Commercial Fishing Vessel Busted in Africa for Shark Finning
On Sept. 22, local authorities from the Central African island state of São Tomé and Príncipe boarded the Senegalese-flagged, but Spanish-linked, long-line fishing vessel Vema in a joint operation with Sea Shepherd marine conservationists and Gabonese law enforcement officers called Operation Albacore III.
Although the long-liner was licensed to fish for "tuna and similar species," inspections carried out by São Toméan authorities working on board the Sea Shepherd vessel Bob Barker revealed their fish holds were solely filled with sharks, predominantly blue sharks that are classified as "near-threatened" by the International Union for Conservation of Nature (IUCN).
Fishing line tracers (or snoods), which are the monofilament segments that support the fishing hooks, were reinforced with steel wire, thereby underlining the suspicion that the targeted species of the Vema was mainly sharks, not tuna. Steel snoods are used to prevent sharks from biting through the fishing line to escape.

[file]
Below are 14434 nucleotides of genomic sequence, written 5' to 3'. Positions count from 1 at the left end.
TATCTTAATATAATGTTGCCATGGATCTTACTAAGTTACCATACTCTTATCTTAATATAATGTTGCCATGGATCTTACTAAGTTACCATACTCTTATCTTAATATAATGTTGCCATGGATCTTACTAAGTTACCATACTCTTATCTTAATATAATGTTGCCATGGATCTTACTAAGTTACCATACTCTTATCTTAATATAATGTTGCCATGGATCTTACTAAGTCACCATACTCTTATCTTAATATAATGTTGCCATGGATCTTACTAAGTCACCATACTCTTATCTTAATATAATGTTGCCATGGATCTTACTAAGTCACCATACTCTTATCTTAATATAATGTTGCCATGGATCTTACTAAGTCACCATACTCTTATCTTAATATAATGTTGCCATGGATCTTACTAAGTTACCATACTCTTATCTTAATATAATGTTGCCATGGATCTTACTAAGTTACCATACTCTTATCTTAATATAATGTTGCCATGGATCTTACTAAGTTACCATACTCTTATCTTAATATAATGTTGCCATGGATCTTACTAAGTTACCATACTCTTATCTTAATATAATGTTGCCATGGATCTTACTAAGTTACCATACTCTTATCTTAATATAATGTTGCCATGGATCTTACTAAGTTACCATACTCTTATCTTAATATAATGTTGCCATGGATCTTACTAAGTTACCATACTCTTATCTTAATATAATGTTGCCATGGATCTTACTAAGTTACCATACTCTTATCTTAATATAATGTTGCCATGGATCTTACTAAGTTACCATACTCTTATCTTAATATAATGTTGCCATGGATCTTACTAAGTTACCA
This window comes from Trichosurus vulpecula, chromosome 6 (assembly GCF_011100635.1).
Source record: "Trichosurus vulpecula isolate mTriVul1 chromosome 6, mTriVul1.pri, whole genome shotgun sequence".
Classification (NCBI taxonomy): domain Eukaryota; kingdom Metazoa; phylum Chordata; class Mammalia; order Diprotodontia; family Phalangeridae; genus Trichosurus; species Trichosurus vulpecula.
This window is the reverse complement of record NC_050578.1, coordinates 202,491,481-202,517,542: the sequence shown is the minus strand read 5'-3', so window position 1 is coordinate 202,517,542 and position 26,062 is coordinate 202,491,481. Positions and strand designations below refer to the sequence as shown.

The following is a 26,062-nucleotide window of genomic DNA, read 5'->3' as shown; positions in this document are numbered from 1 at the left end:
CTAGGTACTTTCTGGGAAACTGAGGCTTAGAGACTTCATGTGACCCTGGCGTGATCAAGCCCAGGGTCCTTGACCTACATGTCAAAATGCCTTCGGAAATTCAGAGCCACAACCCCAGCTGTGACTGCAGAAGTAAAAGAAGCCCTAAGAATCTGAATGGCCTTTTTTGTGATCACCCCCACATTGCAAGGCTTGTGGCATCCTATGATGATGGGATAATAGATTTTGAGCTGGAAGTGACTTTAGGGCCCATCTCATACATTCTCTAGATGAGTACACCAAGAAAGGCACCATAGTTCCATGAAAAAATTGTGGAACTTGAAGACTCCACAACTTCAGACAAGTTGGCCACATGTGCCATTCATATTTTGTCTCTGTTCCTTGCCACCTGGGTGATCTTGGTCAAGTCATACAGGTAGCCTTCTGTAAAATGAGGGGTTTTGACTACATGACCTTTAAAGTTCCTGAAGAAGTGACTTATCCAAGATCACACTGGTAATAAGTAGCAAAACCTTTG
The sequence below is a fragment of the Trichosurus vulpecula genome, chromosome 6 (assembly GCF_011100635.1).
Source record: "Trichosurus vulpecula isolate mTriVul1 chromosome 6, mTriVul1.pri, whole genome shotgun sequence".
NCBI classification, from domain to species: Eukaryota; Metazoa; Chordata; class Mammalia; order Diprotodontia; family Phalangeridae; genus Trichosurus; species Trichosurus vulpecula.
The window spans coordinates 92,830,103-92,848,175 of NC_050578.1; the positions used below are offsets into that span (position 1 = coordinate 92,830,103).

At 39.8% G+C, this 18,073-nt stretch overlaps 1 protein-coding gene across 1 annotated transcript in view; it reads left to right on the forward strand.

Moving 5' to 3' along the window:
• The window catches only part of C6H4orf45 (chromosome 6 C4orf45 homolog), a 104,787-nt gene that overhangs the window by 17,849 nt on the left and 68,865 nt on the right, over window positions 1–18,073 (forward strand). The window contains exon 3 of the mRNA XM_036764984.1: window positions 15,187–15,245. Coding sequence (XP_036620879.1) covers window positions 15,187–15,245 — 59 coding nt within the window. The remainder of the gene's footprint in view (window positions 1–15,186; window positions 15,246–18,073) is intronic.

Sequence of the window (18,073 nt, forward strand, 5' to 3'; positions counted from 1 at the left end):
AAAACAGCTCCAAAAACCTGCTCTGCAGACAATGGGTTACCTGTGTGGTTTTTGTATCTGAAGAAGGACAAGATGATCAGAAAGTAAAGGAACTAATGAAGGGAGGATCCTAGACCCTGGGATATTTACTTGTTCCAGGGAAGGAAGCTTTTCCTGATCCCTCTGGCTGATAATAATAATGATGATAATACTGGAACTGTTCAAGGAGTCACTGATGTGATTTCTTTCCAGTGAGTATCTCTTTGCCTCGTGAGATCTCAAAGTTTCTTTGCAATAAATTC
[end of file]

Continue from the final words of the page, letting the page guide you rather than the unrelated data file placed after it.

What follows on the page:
Fish on board were also found gutted and processed, which is a violation of São Toméan fisheries regulations when advance approval has not been sought, which the Vema did not obtain.
Approximately two tons of sharks—including shark fins severed from their corresponding torsos—were discovered by inspectors, a fraction of what would have been uncovered had the Vema not recently returned to São Toméan waters from Walvis Bay, Namibia, a port commonly used for offloading shark fins.
Vema fishing for sharksSea Shepherd Global
The arrest of the Vema is the fourth shark-finning bust carried out over the past two years, three of which were the direct result of joint operations between São Tomé and Príncipe and Gabon, with assistance by Sea Shepherd ships and crew.
In August 2016, São Toméan authorities, again operating on board Sea Shepherd's Bob Barker, arrested a Spanish long-line fishing vessel, the Alemar Primero. On board the Alemar Primero were 87 tons of sharks and shark fins. The EU Directorate-General of Maritime Affairs and Fisheries (DG Mare) decided not to pursue charges of violating the European Union Finning Ban, despite complaints lodged by the São Toméan fisheries department.